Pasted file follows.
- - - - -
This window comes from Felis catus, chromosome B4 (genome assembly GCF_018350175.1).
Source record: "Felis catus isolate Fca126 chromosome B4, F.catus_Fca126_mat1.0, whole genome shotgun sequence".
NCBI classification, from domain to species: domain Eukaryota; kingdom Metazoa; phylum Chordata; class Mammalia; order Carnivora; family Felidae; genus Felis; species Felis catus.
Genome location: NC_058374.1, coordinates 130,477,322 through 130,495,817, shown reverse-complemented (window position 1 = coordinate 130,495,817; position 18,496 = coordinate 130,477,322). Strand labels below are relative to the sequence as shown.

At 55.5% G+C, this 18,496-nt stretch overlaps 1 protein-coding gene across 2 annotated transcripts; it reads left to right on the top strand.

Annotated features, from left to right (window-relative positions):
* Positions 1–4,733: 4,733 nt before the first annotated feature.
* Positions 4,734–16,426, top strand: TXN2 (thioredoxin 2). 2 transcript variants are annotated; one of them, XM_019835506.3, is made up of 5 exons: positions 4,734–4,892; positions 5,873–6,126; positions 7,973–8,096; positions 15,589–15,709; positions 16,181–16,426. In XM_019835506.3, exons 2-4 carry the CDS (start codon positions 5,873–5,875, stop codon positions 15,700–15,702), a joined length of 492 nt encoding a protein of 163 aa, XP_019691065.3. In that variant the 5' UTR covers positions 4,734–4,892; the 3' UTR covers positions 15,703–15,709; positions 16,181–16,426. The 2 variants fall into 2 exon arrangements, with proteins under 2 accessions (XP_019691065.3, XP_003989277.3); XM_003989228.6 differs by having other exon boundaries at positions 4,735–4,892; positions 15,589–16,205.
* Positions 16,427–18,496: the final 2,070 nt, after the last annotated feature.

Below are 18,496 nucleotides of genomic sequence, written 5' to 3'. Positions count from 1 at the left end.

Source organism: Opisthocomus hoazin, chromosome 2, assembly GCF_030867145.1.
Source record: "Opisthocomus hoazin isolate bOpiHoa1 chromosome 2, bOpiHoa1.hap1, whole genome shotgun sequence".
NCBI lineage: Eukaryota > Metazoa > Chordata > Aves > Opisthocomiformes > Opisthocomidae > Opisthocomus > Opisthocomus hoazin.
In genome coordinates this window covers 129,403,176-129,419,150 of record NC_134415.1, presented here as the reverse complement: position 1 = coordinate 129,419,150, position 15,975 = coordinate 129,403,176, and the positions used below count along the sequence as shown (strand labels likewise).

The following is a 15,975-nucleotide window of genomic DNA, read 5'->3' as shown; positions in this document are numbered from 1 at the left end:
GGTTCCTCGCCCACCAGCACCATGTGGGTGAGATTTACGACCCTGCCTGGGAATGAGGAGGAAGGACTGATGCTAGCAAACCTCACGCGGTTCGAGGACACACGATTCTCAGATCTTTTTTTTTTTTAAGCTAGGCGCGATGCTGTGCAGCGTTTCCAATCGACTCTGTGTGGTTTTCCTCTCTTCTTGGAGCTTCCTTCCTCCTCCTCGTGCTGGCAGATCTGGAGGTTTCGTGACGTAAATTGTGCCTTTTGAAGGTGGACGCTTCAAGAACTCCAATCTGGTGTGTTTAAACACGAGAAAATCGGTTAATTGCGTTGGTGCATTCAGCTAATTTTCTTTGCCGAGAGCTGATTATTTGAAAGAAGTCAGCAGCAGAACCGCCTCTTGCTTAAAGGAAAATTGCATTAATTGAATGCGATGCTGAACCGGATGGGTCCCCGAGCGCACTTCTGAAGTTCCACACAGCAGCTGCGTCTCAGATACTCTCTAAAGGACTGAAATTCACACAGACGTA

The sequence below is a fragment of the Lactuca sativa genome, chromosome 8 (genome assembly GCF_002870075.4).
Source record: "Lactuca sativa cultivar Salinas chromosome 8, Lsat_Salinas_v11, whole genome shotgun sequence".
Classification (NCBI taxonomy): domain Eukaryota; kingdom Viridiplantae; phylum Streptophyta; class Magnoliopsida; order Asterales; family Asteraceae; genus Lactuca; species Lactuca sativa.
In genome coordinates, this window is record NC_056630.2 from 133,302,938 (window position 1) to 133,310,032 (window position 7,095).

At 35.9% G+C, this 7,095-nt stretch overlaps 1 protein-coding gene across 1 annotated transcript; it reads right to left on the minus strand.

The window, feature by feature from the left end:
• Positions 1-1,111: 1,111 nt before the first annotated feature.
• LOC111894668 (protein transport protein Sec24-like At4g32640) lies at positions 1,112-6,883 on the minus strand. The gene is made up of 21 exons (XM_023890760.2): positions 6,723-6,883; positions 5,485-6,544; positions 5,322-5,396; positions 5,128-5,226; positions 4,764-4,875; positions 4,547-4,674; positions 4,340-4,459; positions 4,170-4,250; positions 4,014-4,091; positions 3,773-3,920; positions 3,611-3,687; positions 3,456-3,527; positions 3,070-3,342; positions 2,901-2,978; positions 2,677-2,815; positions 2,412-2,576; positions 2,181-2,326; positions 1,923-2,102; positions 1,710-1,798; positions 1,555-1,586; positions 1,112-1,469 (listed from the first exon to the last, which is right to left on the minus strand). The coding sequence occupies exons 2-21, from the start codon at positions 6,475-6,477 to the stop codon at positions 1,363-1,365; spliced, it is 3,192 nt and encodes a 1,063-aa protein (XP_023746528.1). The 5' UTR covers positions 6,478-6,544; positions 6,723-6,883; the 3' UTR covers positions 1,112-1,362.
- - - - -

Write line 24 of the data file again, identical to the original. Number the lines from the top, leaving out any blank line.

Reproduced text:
• LOC111894668 (protein transport protein Sec24-like At4g32640) lies at positions 1,112-6,883 on the minus strand. The gene is made up of 21 exons (XM_023890760.2): positions 6,723-6,883; positions 5,485-6,544; positions 5,322-5,396; positions 5,128-5,226; positions 4,764-4,875; positions 4,547-4,674; positions 4,340-4,459; positions 4,170-4,250; positions 4,014-4,091; positions 3,773-3,920; positions 3,611-3,687; positions 3,456-3,527; positions 3,070-3,342; positions 2,901-2,978; positions 2,677-2,815; positions 2,412-2,576; positions 2,181-2,326; positions 1,923-2,102; positions 1,710-1,798; positions 1,555-1,586; positions 1,112-1,469 (listed from the first exon to the last, which is right to left on the minus strand). The coding sequence occupies exons 2-21, from the start codon at positions 6,475-6,477 to the stop codon at positions 1,363-1,365; spliced, it is 3,192 nt and encodes a 1,063-aa protein (XP_023746528.1). The 5' UTR covers positions 6,478-6,544; positions 6,723-6,883; the 3' UTR covers positions 1,112-1,362.